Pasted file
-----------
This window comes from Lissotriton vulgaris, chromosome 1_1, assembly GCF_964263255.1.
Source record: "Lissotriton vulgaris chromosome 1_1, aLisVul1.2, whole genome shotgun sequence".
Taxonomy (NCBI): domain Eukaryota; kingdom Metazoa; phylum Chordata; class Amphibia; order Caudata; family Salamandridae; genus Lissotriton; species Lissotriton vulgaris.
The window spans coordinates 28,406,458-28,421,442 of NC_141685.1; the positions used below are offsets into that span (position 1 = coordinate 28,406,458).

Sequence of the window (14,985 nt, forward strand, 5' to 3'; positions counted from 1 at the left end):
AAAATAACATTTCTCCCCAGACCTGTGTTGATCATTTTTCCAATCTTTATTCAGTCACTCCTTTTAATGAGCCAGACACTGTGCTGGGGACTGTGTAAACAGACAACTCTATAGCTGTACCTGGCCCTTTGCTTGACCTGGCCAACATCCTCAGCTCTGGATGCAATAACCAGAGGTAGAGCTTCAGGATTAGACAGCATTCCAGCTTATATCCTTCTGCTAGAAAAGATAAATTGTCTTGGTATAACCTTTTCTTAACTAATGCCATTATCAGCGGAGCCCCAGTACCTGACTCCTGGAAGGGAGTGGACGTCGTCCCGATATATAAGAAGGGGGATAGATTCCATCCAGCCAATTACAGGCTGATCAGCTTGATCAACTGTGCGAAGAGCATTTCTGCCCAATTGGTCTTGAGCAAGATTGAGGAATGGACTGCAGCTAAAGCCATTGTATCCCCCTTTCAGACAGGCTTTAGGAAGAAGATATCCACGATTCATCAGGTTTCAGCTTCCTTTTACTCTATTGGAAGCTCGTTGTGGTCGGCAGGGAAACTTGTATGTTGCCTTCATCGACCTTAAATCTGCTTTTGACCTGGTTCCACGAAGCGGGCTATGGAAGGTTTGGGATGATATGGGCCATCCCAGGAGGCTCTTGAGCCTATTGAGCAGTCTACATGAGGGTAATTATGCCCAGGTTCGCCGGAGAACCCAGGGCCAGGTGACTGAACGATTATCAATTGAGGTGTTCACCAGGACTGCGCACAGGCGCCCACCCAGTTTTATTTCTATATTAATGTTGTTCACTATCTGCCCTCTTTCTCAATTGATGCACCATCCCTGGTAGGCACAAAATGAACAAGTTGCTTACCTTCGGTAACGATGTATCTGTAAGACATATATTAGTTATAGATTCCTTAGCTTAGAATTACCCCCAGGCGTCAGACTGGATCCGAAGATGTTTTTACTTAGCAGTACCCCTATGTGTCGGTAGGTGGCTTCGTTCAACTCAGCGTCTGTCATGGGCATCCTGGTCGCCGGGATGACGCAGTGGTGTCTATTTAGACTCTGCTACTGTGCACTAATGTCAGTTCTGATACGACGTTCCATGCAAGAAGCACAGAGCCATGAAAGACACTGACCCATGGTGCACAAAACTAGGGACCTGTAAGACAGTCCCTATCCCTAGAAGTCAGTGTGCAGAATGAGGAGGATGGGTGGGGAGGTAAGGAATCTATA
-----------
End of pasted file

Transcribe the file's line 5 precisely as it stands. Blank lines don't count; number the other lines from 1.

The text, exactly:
Sequence of the window (14,985 nt, forward strand, 5' to 3'; positions counted from 1 at the left end):